Local politicians of the European Union got a head start on discussing the bloc’s Cohesion policy this week.
This came during the December Plenary session of the European Committee of the Regions (COR), the EU’s official assembly of local and regional politicians, Members debated the future of one of the EU’s biggest policies and funds.
While the EU’s overall long-term budget is not to be officially reviewed and renewed until 2027, the COR called for both the continuation and expansion of the Cohesion policy well beyond that date.
The vice-president of the COR, the Governor of Central Macedonia Apostolos Tzitzikostas, said that a “principle of do-no-harm-to-cohesion” should be “enshrined” in the EU’s policy.
The EU’s Cohesion policy is intended to ensure the even development of the EU’s nations, cities, and regions, ensuring that overwhelming economic, social, or political inequalities and disparities do not develop between them.
To this end almost one third of the EU’s current budget is set aside for cohesion, and is delivered through three separate funds.
The COR’s official report, called an Opinion, on the future of the cohesion policy was approved unanimously by the plenary.
The co-rapporteurs, or lead authors, of the Opinion were COR President Vasco Alves Cordeiro – a member of the autonomous parliament of the Azores – and Emil Boc, an EPP Member, former Romanian Prime Minister and current Mayor of Cluj-Napoca.
President Cordeiro said that they were both deeply coordinated on drafting the Opinion. “That we are both with flu at the same time shows you how well coordinated we are,” Cordeiro joked.
“European unity cannot be strengthened in poverty,” Mayor Emil Boc added, talking about the importance of ensuring that EU prosperity was shared across the continent.
The report calls for Cohesion policy to balance long-term goals and project with short term flexibility. Many of the speakers maintained that the shocks caused by the COVID pandemic and the Russian invasion of Ukraine showed that EU funds and policies needed to be able to adjust to sudden disasters.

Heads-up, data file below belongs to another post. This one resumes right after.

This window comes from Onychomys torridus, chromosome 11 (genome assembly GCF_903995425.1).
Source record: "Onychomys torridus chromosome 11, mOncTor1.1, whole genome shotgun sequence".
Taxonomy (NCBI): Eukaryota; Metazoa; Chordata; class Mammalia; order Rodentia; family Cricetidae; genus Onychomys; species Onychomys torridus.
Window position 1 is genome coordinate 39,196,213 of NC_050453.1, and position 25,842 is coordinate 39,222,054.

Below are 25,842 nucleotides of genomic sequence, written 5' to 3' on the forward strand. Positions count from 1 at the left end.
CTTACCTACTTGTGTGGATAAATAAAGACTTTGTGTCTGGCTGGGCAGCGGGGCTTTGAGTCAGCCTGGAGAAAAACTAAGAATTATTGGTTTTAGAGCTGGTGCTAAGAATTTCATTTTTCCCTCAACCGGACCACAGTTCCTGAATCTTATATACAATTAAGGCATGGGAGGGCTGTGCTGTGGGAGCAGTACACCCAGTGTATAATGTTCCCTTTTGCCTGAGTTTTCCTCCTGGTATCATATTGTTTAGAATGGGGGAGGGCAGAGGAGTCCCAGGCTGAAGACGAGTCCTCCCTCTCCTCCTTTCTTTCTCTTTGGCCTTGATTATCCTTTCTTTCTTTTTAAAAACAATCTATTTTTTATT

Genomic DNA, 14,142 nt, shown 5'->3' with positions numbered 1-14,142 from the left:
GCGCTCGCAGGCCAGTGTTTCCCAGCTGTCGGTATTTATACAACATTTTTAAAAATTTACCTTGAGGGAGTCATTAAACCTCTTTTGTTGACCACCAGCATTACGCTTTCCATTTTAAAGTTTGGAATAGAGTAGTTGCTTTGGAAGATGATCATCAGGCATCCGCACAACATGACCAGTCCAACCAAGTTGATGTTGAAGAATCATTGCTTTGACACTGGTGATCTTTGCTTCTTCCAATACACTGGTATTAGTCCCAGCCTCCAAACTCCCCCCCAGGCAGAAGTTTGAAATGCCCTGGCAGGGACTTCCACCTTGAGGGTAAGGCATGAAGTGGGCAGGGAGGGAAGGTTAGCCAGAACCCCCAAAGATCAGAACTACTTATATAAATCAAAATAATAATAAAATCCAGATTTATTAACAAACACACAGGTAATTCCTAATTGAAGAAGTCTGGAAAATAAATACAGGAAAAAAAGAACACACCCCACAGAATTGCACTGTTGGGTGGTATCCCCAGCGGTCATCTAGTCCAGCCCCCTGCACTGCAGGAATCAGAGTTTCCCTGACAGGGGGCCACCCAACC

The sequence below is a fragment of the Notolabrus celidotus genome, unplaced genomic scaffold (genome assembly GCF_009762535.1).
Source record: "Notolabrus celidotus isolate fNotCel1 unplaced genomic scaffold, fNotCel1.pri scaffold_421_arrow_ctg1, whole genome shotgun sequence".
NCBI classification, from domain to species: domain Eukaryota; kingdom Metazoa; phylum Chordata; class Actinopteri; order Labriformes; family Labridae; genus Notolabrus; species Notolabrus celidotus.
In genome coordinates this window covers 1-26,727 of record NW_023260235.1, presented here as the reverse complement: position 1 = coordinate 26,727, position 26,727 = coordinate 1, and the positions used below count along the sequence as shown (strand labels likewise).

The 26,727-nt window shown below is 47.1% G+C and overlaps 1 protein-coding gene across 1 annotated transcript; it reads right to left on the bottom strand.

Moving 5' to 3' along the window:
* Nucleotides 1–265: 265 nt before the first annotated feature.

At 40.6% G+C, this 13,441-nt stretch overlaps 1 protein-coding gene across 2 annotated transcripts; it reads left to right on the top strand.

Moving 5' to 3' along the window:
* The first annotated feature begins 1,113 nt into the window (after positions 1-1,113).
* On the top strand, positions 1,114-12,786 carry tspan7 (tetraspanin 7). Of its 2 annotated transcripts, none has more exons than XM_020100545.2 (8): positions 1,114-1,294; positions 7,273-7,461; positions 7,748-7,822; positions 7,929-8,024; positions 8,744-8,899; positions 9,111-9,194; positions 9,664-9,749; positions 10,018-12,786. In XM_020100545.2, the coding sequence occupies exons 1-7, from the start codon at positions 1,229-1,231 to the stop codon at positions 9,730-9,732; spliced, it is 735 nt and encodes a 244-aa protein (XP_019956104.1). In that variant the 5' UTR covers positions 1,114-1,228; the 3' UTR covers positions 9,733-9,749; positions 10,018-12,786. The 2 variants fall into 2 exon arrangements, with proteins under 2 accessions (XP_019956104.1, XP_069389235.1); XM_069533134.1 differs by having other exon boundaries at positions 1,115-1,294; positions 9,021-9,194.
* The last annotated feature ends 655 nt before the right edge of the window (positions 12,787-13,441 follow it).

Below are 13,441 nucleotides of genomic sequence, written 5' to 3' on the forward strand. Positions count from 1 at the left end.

Boc and Cordeiro were also critical of what they say as the blurring between the EU’s Cohesion policy and its Recovery and Resilience Facility (RRF) – the fund created by European Commission to help the bloc recover from the fallout of the lockdown. Boc said that Cohesion was more inclusive and involved the lower level governments more.
“The RRF is top down, Cohesion is bottom up. The RRF is an emergency measure, Cohesion is long-term.”
As a consequence the COR Opinion called for the two funds to be more clearly separated.
Another key point was brought up by Younous Omarjee, a French MEP for the Renew Group and the chair of the EU Parliament’s Regional Development Committee.
He highlighted the need for Cohesion to be strengthened well after 2027 as it would be needed for the new countries which were trying to join the EU, such as Moldova, Ukraine, and the nations of the Western Balkans.
He thanked the COR for its commitment, and added that while “Cohesion is reuirement” for the EU’s future, it still “needs a continuous political fight.”